The Surprising Connection Between Sleep Deprivation and Aging
It turns out the older we get, the more likely we are to suffer from sleep deprivation. Dr. Julie Carrier, director of the Canadian Sleep and Circadian Network, explains how we can adapt to get the slumber we need —at any age.
The Truth About Sleep Deprivation and Aging
As we get older, getting enough sleep to feel well-rested becomes increasingly difficult. Dr. Julie Carrier, the director of the Canadian Sleep and Circadian Network, answers five questions about sleep and aging.
How Does Aging Affect Our Slumber?
Dr. Julie Carrier: You can’t expect to sleep as well at 65 as you did at 20. You’ll sleep for a shorter time and less deeply. And you’ll become more sensitive to interference; for instance, stress or noise that wouldn’t have roused you when you were younger. As such, you’ll need to take better care of your rest.
Find the best sleeping position that works for you with this simple guide.
Do These Changes Have an Impact on People During Their Waking Life?
Dr. Julie Carrier: Definitely. Just because something is normal doesn’t mean it won’t have consequences. The decline in sleep quality has the ability to affect memory and overall health.
Are Scientists Currently Working on Any Treatments to Help Improve Sleep in the Elderly?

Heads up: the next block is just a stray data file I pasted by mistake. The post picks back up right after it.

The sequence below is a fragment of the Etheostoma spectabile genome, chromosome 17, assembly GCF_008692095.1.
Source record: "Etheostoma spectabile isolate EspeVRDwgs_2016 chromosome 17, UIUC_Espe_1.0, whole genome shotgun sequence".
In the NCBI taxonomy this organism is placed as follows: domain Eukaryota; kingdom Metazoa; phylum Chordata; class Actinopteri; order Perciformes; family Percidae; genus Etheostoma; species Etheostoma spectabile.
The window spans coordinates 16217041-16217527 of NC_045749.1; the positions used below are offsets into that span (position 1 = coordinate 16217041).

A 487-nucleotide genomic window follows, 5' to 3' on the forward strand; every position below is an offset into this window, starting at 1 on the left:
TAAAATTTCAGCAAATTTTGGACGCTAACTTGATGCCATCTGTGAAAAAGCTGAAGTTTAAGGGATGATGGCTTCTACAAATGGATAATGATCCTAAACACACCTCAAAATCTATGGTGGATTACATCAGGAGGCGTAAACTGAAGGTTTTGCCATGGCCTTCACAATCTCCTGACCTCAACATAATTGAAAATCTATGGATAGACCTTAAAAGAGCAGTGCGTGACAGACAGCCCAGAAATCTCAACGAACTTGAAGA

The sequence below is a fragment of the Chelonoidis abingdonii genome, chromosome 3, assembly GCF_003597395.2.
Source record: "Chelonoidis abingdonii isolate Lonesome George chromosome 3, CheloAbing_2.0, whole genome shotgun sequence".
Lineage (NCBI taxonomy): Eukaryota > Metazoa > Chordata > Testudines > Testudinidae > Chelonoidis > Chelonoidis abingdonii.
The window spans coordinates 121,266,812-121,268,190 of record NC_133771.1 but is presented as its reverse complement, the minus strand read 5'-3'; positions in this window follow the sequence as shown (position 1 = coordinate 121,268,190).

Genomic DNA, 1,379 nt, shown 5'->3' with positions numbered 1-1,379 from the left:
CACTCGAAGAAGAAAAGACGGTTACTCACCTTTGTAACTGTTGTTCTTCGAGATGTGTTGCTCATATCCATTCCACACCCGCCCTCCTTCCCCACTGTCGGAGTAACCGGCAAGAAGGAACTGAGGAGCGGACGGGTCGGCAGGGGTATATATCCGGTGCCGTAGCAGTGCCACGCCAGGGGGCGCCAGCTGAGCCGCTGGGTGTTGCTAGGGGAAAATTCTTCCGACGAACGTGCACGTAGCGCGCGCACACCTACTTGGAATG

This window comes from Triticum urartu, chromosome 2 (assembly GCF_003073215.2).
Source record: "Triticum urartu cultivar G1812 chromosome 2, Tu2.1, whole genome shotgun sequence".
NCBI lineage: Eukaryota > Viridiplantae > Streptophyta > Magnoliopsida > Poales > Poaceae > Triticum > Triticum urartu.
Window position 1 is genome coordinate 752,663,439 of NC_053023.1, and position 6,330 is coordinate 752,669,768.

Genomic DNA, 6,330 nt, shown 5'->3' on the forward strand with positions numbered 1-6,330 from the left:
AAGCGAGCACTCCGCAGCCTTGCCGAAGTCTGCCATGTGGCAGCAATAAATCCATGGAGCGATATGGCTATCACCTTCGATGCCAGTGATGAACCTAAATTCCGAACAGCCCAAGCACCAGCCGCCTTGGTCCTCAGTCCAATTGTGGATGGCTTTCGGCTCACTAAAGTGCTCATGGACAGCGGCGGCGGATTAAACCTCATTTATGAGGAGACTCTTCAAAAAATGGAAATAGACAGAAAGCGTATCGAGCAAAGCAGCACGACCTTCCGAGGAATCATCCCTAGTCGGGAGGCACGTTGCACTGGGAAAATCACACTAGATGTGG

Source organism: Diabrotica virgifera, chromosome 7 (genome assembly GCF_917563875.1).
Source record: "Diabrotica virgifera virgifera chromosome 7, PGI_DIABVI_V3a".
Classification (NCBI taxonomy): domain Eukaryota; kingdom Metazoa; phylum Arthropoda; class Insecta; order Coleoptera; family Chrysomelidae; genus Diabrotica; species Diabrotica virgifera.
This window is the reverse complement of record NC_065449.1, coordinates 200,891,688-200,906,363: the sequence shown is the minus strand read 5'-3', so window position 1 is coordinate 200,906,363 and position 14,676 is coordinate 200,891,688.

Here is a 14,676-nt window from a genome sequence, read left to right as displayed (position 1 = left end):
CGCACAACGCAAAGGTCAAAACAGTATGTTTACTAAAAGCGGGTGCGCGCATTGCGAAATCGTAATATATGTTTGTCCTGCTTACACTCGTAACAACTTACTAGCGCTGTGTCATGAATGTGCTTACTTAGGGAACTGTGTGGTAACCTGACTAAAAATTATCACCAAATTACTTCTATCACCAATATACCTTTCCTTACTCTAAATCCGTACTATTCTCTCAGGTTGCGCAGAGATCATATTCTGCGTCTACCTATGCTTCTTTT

Dr. Julie Carrier: Yes, but they’re all in the early stages. For instance, to promote a deeper sleep, researchers are experimenting with transcranial stimulation. But we can’t yet say for sure that it works.
Check out these expert-approved tips for a deeper sleep.
Can Sleeping Pills Help?
Dr. Julie Carrier: There aren’t really any pharmaceuticals that can increase sleep—and especially not deep sleep—without having negative consequences the next day.
Is It OK for Tired Seniors to Nap During the Day?
Dr. Julie Carrier: Yes, so long as that doesn’t lead to insomnia at night. And you need to keep in mind that with age comes an increased chance of various sleep disorders. If you’re excessively tired all day, that’s not among the normal, expected changes. It would certainly warrant a visit to the doctor.
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